Niequist, Shauna. Bread & Wine: A Love Letter to Life around the Table, with Recipes. Grand Rapids: Zondervan, 2013.
Bread & Wine is, by far, one of the best books I’ve read in the last several years! Shauna shares raw, real life stories mixed with a collection of her favorite recipes. I have literally laughed out loud and bawled my eyes out reading this! I feel like the author is sitting across from me, sharing a cup of coffee and opening up the window to her true self, and it feels like we’ve been friends for a lifetime even though I just met her in these pages. It’s as if you’re reading an intimate journal of an everywoman’s soul, and she says, “Come. Sit. Eat.”
In the author’s note on page 10, she writes the following:
“My prayer is that you’ll read these pages first curled up on your couch or in bed or in the bathtub, and then after that you’ll bring it to the kitchen with you, turning corners of pages, breaking the spine, spilling red wine on it, and splashing vinegar across the pages, that it will become battered and stained as you cook and chop and play, music loud and kitchen messy.
“And more than anything, I pray that when you put this book down, you’ll gather the people you love around your table to eat and drink, to tell stories, to be heard and fed and nourished on every level.”
Shauna begins with an explanation of what being a “bread-and-wine person” means: “By that I mean that I’m a Christian, a person of the body and blood, a person of the bread and wine. Like every Christian, I recognize the two as food and drink, and also, at the very same time, I recognize them as something much greater–mystery and tradition and symbol. … The two together are the sacred and the material at once, the heaven and the earth, the divine and the daily” (p. 11).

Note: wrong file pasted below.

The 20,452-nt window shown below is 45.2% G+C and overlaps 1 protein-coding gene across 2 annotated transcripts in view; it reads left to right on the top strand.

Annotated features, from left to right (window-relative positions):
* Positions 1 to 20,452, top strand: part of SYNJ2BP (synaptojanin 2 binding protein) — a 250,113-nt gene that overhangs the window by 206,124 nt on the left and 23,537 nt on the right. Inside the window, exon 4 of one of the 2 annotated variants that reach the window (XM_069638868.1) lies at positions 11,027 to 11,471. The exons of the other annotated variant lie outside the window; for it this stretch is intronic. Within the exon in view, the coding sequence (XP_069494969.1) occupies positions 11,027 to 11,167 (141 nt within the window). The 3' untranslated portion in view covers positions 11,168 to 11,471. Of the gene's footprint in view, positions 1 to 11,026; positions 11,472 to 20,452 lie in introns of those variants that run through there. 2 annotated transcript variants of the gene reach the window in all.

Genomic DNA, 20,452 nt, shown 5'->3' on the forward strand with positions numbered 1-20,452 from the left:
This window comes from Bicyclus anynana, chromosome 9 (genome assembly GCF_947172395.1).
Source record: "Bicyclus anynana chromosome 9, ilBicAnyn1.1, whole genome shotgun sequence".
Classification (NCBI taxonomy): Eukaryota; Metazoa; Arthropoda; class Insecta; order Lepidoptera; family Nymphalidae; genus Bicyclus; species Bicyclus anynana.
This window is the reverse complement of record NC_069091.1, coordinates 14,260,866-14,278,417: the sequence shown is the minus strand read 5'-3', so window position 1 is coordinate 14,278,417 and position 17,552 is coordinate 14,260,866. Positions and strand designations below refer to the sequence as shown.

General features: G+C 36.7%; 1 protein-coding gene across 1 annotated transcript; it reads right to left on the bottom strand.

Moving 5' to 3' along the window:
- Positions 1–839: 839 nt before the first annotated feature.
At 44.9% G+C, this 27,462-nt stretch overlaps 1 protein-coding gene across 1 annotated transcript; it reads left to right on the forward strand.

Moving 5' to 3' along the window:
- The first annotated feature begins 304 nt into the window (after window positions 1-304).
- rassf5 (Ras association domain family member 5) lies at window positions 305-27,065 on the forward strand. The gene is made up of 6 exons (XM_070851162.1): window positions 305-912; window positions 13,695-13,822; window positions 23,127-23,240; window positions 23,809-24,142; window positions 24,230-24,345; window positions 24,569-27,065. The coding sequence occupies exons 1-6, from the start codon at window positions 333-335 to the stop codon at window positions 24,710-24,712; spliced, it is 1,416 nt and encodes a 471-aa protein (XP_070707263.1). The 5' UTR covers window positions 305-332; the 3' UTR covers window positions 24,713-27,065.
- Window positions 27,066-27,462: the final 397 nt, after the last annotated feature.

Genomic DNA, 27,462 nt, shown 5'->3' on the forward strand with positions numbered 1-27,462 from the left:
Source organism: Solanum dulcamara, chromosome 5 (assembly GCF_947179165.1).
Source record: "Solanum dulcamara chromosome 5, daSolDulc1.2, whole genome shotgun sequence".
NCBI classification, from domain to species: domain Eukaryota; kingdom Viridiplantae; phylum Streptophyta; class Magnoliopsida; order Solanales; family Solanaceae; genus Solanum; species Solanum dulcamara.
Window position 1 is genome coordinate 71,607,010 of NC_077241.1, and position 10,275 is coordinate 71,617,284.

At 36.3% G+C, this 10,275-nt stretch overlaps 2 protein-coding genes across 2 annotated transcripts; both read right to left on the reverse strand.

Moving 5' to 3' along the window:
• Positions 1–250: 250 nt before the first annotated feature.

I am very much a “food” person. I love to cook, to share meals, to host friends and family and strangers, to talk about food and hospitality and life and God. So this book was perfect. The recipes are simple and offer a wide variety of personalization. I could not put this book down! Not only was it beautifully crafted, it was inspirational to get back to sharing food and faith with friends and family.
She talks about her cooking club, a group of friends that met together frequently, cooked together, did life together, laughed together, cried together, prayed together. Even when life and jobs scattered them across the country, they found ways to come back together, and it always involved food and faith and friendship in some combination.